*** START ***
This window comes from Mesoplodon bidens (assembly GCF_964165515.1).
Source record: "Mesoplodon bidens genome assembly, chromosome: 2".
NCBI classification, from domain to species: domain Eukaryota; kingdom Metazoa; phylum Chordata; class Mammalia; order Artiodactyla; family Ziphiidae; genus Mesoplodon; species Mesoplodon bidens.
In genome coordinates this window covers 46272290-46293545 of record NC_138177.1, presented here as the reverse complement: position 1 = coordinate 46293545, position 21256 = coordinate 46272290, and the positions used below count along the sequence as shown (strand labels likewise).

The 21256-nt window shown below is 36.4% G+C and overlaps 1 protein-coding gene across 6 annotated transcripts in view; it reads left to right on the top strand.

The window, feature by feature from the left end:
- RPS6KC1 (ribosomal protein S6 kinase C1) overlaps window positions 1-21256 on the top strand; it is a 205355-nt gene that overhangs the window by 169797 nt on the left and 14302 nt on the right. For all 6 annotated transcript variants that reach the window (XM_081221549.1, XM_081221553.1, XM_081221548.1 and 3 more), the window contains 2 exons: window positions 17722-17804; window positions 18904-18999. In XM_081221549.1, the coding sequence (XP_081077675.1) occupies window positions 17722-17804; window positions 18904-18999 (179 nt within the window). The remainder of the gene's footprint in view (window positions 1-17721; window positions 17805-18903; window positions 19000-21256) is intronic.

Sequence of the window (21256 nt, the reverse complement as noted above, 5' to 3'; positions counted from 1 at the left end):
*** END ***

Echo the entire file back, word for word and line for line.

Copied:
This window comes from Mesoplodon bidens (assembly GCF_964165515.1).
Source record: "Mesoplodon bidens genome assembly, chromosome: 2".
NCBI classification, from domain to species: domain Eukaryota; kingdom Metazoa; phylum Chordata; class Mammalia; order Artiodactyla; family Ziphiidae; genus Mesoplodon; species Mesoplodon bidens.
In genome coordinates this window covers 46272290-46293545 of record NC_138177.1, presented here as the reverse complement: position 1 = coordinate 46293545, position 21256 = coordinate 46272290, and the positions used below count along the sequence as shown (strand labels likewise).

The 21256-nt window shown below is 36.4% G+C and overlaps 1 protein-coding gene across 6 annotated transcripts in view; it reads left to right on the top strand.

The window, feature by feature from the left end:
- RPS6KC1 (ribosomal protein S6 kinase C1) overlaps window positions 1-21256 on the top strand; it is a 205355-nt gene that overhangs the window by 169797 nt on the left and 14302 nt on the right. For all 6 annotated transcript variants that reach the window (XM_081221549.1, XM_081221553.1, XM_081221548.1 and 3 more), the window contains 2 exons: window positions 17722-17804; window positions 18904-18999. In XM_081221549.1, the coding sequence (XP_081077675.1) occupies window positions 17722-17804; window positions 18904-18999 (179 nt within the window). The remainder of the gene's footprint in view (window positions 1-17721; window positions 17805-18903; window positions 19000-21256) is intronic.

Sequence of the window (21256 nt, the reverse complement as noted above, 5' to 3'; positions counted from 1 at the left end):